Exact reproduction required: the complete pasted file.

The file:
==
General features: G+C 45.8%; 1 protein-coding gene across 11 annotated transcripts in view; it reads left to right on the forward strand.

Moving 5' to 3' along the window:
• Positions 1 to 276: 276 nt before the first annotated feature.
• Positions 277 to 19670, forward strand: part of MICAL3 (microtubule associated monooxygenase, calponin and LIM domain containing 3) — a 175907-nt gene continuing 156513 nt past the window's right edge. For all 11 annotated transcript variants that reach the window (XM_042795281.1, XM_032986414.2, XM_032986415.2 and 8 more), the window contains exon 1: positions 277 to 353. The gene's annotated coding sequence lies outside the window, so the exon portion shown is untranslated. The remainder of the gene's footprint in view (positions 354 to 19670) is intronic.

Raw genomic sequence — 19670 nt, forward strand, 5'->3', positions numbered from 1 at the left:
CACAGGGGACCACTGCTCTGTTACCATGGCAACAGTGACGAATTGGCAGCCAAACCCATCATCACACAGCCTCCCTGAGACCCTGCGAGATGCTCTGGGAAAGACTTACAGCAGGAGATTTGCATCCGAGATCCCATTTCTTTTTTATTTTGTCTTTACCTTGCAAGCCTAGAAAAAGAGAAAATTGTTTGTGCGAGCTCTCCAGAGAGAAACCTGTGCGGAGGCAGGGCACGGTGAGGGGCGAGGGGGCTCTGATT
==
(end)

General features: G+C 45.8%; 1 protein-coding gene across 11 annotated transcripts in view; it reads left to right on the forward strand.

Moving 5' to 3' along the window:
• Positions 1 to 276: 276 nt before the first annotated feature.
• Positions 277 to 19670, forward strand: part of MICAL3 (microtubule associated monooxygenase, calponin and LIM domain containing 3) — a 175907-nt gene continuing 156513 nt past the window's right edge. For all 11 annotated transcript variants that reach the window (XM_042795281.1, XM_032986414.2, XM_032986415.2 and 8 more), the window contains exon 1: positions 277 to 353. The gene's annotated coding sequence lies outside the window, so the exon portion shown is untranslated. The remainder of the gene's footprint in view (positions 354 to 19670) is intronic.

Raw genomic sequence — 19670 nt, forward strand, 5'->3', positions numbered from 1 at the left:
CACAGGGGACCACTGCTCTGTTACCATGGCAACAGTGACGAATTGGCAGCCAAACCCATCATCACACAGCCTCCCTGAGACCCTGCGAGATGCTCTGGGAAAGACTTACAGCAGGAGATTTGCATCCGAGATCCCATTTCTTTTTTATTTTGTCTTTACCTTGCAAGCCTAGAAAAAGAGAAAATTGTTTGTGCGAGCTCTCCAGAGAGAAACCTGTGCGGAGGCAGGGCACGGTGAGGGGCGAGGGGGCTCTGATT